Tickets are on sale through the website

Whit Hassett’s documentary short, “I Am Salmon,” which will screen on Sept. 30 at Utah Olympic Park, connects humanity with salmon and the sea through poetry and Gyotaku, or fish-rubbing art by longtime environmentalist Duncan Berry.
Courtesy of Mountainfilm Festival

Summer may be over, but Park City Film’s Twilight Drive-in at Utah Olympic Park series is holding on for one last hurrah, said Executive Director Katharine Wang. 

The screenings are Friday, Sept. 30, with Mountainfilm on Tour, she said.

“We are excited to bring back the tour to Park City, and this will be our second year doing it,” Wang said. “It’s a series of 10 short films curated from the Mountainfilm Festival that takes place in Telluride over Memorial Day weekend, and the films focus on celebrating social justice, activism, adventure, culture, environment and the ‘indomitable spirit,’ as they call it.”

While the films are exciting and engaging, they also have some meat to them, according to Wang. (See films and descriptions in accompanying list)

We thought that would be a fun thing to bring to close out the season…” Katharine Wang, Park City Film executive director

“They curate a couple of different series for the tour, and we selected the Big Green World playlist, because of its ties to the environment and conservation — such strong themes and an ethos here in our community,” she said. “We felt this collection of films in particular, celebrates the wild places, the animals that inhabit the world, and also the people who are stewards of the environment. Those who are really trying to create change.”

The screenings include Darcy Hennessey’s 15-minute documentary, “The Ocean Solution,” which is about ocean farming and seaweed, to more philosophical films such as John Davies’ nine-minute offering, “Stories of You and I,” featuring Academy Award-nominated actor Jonathan Pryce, Wang said.

“This film really is more of a meditation piece about the earth and environmental justice,” she said.

Then there’s Jake Cohn, Charlie Cohn and George Knowles’ three-minute ride, “Powder Snow in Hokkaido,” Wang said.

“That is about powder skiing in Japan, and this community can relate to that type of experience,” she said. “So, you can see the collection is a mix of thought-provoking and inspirational (films) and (films about) the joy and celebration of the natural world around us.”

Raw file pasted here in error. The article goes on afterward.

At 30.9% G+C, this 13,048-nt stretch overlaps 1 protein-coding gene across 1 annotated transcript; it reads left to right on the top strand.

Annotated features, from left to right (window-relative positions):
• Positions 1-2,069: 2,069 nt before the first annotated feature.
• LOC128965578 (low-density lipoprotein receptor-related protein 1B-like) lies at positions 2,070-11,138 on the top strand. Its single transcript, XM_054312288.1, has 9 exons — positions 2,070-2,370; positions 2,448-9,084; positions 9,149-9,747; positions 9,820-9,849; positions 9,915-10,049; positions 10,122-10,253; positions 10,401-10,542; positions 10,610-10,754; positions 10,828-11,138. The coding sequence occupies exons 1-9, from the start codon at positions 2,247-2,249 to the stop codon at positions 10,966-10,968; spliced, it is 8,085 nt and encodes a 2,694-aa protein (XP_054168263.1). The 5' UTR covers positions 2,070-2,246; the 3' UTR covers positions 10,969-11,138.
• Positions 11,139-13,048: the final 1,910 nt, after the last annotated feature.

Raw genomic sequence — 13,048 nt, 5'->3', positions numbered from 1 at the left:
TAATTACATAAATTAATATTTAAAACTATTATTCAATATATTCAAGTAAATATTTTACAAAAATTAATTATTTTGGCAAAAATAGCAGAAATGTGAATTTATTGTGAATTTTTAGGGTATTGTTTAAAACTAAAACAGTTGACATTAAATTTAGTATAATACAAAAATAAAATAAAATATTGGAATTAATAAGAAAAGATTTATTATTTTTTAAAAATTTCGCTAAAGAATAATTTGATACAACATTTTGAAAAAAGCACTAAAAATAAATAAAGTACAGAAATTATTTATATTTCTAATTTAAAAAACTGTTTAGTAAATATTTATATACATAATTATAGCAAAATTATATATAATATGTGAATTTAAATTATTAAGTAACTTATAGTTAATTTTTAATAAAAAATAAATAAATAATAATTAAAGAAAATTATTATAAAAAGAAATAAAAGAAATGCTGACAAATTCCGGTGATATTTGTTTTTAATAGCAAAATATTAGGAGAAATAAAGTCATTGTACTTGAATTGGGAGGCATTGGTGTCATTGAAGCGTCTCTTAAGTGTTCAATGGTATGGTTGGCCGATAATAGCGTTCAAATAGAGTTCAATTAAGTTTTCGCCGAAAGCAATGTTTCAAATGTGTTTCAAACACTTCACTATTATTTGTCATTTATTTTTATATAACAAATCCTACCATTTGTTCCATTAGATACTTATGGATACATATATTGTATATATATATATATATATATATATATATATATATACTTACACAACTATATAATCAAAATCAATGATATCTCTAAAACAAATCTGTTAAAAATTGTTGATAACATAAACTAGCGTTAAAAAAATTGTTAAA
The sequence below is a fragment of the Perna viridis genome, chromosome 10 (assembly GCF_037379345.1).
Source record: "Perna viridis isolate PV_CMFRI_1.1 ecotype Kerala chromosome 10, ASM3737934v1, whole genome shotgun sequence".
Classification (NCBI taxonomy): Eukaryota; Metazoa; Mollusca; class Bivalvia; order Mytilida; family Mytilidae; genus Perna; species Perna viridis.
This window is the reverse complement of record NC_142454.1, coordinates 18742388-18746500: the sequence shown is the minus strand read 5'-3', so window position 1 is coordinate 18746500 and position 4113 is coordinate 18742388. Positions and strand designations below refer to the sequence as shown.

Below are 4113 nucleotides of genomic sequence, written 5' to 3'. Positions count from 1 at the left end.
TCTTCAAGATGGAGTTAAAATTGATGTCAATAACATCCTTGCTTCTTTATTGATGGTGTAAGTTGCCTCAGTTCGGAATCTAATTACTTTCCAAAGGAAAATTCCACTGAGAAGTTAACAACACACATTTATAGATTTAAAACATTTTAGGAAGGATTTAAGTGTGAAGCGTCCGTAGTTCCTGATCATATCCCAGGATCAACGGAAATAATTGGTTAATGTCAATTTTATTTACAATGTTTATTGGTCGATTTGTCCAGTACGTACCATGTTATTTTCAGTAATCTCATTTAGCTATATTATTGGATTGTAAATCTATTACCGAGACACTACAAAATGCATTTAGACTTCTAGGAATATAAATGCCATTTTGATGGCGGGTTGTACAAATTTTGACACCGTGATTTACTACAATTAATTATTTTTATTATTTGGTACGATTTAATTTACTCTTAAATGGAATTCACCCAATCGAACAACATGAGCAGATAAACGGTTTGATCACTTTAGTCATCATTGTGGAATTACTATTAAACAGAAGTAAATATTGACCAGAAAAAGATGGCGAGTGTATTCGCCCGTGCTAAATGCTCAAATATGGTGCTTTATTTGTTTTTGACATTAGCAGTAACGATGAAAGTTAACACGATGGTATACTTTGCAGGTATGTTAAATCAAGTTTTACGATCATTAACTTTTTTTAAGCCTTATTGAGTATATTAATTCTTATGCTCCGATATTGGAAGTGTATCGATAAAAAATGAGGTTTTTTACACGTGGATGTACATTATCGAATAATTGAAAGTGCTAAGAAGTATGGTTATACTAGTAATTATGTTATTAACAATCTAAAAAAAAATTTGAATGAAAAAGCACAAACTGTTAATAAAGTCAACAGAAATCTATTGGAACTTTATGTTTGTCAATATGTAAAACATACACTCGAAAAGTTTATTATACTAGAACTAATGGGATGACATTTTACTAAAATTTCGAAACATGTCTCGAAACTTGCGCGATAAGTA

One ticket covers the films, and tickets are by carload, Wang said.

“One ticket covers both films, since it’s a double-feature,” she said. “Again, these films are a celebration of the sport.”

“Powder Snow Hokkaido,” a three-minute short by Jake Cohn, Charlie Cohn and George Knowles, is in the Mountainfilm on Tour collection that Park City Film will screen on Sept. 30.
Courtesy of Mountainfilm Festival

“Anywhere from Here,” which will screen at the drive-in on Oct. 8, goes all out, Wang said.

“The story is about the freedom you feel while skiing, and where skiing can take you, as seen through the eyes of an up-and-coming freeskier,” she said.

Athletes appearing in the film include Sam Kuch, Tonje Kvivik, Eric Hjorleifson, Markus Eder, Emily Childs, Logan Pehota, Caite Zeliff, Lucas Wachs, Mathea Olin, Craig Murray, Lucy Sackbauer, Mark Abma, Sam Cohen, Dennis Ranalter, Hunter Hess and Birk Irving.

The film also features 12-year-old phenom Walker Woodring.

“Anywhere from Here” was shot on location in Alaska, British Columbia, Austria, Colorado and Oregon, and Wang is happy to bring a Matchstick Productions film back to Park City.

“We’ve been showing their films for decades now, and we’ve had some great responses to ski films at the drive-ins,” she said. “So we thought that would be a fun thing to bring to close out the season.”

Oct. 8 isn’t the only time Park City Film will screen “Anywhere from Here,” Wang said. 

The film returns with weekend screenings from Oct. 28-30 at the Park City Library’s Jim Santy Auditorium, she said.

“We’ll have a bunch of swag, athletes and poster signings at the Santy screenings,” Wang said. “We’ll also have beer and wine for sale.”

The drive-in screenings wouldn’t have been possible without Park City Film’s partnerships with Dragonfli Media, which provides and sets up the outdoor screens, and the Utah Olympic Park, that serves as the venue for the screenings, according to Wang.

“Drive-ins in particular are such heavy lifts, because there are so many moving parts,” she said. “Dragonfli Media has been a great partner, because they bring in all the technology and operation experts. And the UOP is such a beautiful location to host the drive-ins. It provides a great space to engage our film-loving community in a different way so it can come together and celebrate film.”

Wang would also like to thank additional sponsors — Julie Hopkins of Keller Williams Real Estate and Made in Park City.

Speaking of partnerships, Park City Film is also working with some local restaurants for the “Dinner and a Movie” program, Wang said.

“The program is running now with the support of the Summit County Restaurant Tax and Park City Chamber Bureau,” she said. “If you patronize one of our partner restaurants and spend $50 or more, you get a free ticket to a drive-in. Or you can get two free tickets to the films we show at the Santy Auditorium.”

The information for “Dinner and a Movie” can be found at